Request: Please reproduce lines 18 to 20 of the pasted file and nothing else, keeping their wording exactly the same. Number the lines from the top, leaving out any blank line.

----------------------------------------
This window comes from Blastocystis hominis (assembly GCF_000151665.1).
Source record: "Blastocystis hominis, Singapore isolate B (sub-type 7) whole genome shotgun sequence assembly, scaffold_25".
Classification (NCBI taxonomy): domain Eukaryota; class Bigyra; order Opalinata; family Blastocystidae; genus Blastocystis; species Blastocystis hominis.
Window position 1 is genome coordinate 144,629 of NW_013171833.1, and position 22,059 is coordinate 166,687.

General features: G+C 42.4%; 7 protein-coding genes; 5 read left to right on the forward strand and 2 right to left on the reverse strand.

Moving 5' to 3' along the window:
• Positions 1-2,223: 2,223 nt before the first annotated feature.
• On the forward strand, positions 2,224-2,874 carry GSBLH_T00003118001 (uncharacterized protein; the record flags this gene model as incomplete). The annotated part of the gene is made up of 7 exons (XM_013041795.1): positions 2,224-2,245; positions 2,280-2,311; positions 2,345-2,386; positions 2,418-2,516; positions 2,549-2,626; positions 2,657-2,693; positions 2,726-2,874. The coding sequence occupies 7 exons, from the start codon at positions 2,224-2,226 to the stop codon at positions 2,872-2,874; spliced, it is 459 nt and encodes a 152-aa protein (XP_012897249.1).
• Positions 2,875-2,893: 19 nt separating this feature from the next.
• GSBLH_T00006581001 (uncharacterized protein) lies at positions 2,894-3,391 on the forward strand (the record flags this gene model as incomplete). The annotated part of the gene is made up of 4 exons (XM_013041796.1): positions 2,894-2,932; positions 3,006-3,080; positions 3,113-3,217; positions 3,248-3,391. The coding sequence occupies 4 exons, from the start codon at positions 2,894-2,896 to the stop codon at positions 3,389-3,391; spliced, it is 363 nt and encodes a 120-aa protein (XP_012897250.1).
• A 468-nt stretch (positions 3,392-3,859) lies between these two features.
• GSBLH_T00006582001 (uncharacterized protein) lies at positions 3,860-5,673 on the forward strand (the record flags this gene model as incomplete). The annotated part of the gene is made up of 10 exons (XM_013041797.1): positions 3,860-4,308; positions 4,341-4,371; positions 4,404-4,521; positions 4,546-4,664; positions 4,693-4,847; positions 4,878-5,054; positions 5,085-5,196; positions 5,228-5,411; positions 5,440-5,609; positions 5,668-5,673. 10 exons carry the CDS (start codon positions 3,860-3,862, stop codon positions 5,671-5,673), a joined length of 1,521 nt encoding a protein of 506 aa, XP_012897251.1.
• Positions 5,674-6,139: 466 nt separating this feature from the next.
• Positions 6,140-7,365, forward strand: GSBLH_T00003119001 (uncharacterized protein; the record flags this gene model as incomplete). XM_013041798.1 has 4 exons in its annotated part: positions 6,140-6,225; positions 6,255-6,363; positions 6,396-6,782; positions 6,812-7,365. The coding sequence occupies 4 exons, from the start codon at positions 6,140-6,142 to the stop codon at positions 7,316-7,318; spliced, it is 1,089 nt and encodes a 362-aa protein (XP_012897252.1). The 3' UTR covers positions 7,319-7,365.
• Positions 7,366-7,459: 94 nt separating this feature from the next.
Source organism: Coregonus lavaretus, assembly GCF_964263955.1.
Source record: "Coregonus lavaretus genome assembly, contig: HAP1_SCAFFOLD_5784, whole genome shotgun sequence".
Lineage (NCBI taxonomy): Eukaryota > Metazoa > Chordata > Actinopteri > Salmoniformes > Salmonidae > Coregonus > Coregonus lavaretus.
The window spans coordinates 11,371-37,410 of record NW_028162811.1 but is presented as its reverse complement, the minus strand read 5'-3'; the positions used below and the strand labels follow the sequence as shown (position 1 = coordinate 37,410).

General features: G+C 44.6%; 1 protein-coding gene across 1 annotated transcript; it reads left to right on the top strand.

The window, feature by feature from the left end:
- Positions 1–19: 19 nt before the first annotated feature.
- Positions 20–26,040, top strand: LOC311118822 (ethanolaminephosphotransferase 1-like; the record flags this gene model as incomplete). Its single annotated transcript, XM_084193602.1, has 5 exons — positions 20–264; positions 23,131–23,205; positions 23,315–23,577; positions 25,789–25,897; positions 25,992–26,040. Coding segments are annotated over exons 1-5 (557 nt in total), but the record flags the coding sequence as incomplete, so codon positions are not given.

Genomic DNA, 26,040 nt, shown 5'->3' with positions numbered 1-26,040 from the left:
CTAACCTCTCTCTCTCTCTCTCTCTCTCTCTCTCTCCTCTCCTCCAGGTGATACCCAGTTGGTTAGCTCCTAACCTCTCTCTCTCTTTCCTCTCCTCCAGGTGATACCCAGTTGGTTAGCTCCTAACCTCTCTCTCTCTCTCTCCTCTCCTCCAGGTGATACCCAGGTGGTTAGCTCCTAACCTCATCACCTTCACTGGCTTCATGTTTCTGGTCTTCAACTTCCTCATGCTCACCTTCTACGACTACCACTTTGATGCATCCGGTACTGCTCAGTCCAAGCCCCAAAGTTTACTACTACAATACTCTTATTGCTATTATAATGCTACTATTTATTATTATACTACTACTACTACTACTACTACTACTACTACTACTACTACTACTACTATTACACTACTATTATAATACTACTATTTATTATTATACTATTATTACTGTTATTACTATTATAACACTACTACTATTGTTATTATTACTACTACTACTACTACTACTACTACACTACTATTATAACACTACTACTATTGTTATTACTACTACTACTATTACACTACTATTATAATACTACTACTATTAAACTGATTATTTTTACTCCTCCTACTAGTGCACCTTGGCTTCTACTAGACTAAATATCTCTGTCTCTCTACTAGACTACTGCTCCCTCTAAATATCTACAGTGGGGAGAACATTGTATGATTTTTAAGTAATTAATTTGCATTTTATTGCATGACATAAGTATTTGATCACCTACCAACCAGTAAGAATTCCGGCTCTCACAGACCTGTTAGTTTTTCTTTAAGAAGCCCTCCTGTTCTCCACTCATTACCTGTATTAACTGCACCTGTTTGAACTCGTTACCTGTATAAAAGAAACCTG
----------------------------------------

Lineage (NCBI taxonomy): Eukaryota > Metazoa > Chordata > Actinopteri > Salmoniformes > Salmonidae > Coregonus > Coregonus lavaretus.
The window spans coordinates 11,371-37,410 of record NW_028162811.1 but is presented as its reverse complement, the minus strand read 5'-3'; the positions used below and the strand labels follow the sequence as shown (position 1 = coordinate 37,410).

General features: G+C 44.6%; 1 protein-coding gene across 1 annotated transcript; it reads left to right on the top strand.